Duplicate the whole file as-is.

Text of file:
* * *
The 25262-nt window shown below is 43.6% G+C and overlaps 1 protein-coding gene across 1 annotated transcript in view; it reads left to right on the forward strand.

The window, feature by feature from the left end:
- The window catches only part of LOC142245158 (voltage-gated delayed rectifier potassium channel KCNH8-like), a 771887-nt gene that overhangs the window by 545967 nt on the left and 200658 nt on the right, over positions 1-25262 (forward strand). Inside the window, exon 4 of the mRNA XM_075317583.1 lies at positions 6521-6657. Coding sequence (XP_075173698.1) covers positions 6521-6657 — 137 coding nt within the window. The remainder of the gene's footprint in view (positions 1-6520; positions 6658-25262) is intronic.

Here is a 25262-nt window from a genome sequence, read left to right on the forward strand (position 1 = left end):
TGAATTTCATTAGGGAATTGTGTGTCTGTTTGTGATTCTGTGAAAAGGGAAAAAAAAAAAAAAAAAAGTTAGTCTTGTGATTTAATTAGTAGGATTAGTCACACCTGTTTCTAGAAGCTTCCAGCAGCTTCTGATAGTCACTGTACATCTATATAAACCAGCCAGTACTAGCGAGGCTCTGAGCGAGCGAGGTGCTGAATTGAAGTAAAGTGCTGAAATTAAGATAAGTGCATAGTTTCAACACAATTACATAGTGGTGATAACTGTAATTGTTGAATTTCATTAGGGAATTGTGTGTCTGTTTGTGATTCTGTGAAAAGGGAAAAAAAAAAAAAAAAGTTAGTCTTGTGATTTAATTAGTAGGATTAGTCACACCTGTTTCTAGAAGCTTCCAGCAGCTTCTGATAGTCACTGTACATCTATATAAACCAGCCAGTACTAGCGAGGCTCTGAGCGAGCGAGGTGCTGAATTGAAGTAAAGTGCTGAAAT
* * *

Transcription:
The 25262-nt window shown below is 43.6% G+C and overlaps 1 protein-coding gene across 1 annotated transcript in view; it reads left to right on the forward strand.

The window, feature by feature from the left end:
- The window catches only part of LOC142245158 (voltage-gated delayed rectifier potassium channel KCNH8-like), a 771887-nt gene that overhangs the window by 545967 nt on the left and 200658 nt on the right, over positions 1-25262 (forward strand). Inside the window, exon 4 of the mRNA XM_075317583.1 lies at positions 6521-6657. Coding sequence (XP_075173698.1) covers positions 6521-6657 — 137 coding nt within the window. The remainder of the gene's footprint in view (positions 1-6520; positions 6658-25262) is intronic.

Here is a 25262-nt window from a genome sequence, read left to right on the forward strand (position 1 = left end):
TGAATTTCATTAGGGAATTGTGTGTCTGTTTGTGATTCTGTGAAAAGGGAAAAAAAAAAAAAAAAAAGTTAGTCTTGTGATTTAATTAGTAGGATTAGTCACACCTGTTTCTAGAAGCTTCCAGCAGCTTCTGATAGTCACTGTACATCTATATAAACCAGCCAGTACTAGCGAGGCTCTGAGCGAGCGAGGTGCTGAATTGAAGTAAAGTGCTGAAATTAAGATAAGTGCATAGTTTCAACACAATTACATAGTGGTGATAACTGTAATTGTTGAATTTCATTAGGGAATTGTGTGTCTGTTTGTGATTCTGTGAAAAGGGAAAAAAAAAAAAAAAAGTTAGTCTTGTGATTTAATTAGTAGGATTAGTCACACCTGTTTCTAGAAGCTTCCAGCAGCTTCTGATAGTCACTGTACATCTATATAAACCAGCCAGTACTAGCGAGGCTCTGAGCGAGCGAGGTGCTGAATTGAAGTAAAGTGCTGAAAT